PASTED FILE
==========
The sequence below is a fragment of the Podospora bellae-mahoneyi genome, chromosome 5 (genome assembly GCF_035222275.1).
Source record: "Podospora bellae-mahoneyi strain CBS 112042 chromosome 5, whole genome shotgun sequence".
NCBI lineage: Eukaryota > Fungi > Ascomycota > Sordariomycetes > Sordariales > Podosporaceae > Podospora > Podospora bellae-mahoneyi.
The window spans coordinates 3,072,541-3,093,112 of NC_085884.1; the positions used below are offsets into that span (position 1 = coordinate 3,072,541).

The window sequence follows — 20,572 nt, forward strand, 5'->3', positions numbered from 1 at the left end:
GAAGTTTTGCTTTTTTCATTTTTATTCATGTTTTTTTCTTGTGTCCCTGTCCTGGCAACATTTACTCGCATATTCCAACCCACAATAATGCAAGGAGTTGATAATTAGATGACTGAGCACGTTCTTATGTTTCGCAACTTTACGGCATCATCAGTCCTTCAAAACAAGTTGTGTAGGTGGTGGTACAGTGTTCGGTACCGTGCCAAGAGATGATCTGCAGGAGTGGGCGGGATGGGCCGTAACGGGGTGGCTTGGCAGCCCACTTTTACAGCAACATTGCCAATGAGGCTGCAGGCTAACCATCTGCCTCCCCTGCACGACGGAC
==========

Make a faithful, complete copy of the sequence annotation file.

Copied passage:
The sequence below is a fragment of the Podospora bellae-mahoneyi genome, chromosome 5 (genome assembly GCF_035222275.1).
Source record: "Podospora bellae-mahoneyi strain CBS 112042 chromosome 5, whole genome shotgun sequence".
NCBI lineage: Eukaryota > Fungi > Ascomycota > Sordariomycetes > Sordariales > Podosporaceae > Podospora > Podospora bellae-mahoneyi.
The window spans coordinates 3,072,541-3,093,112 of NC_085884.1; the positions used below are offsets into that span (position 1 = coordinate 3,072,541).

The window sequence follows — 20,572 nt, forward strand, 5'->3', positions numbered from 1 at the left end:
GAAGTTTTGCTTTTTTCATTTTTATTCATGTTTTTTTCTTGTGTCCCTGTCCTGGCAACATTTACTCGCATATTCCAACCCACAATAATGCAAGGAGTTGATAATTAGATGACTGAGCACGTTCTTATGTTTCGCAACTTTACGGCATCATCAGTCCTTCAAAACAAGTTGTGTAGGTGGTGGTACAGTGTTCGGTACCGTGCCAAGAGATGATCTGCAGGAGTGGGCGGGATGGGCCGTAACGGGGTGGCTTGGCAGCCCACTTTTACAGCAACATTGCCAATGAGGCTGCAGGCTAACCATCTGCCTCCCCTGCACGACGGAC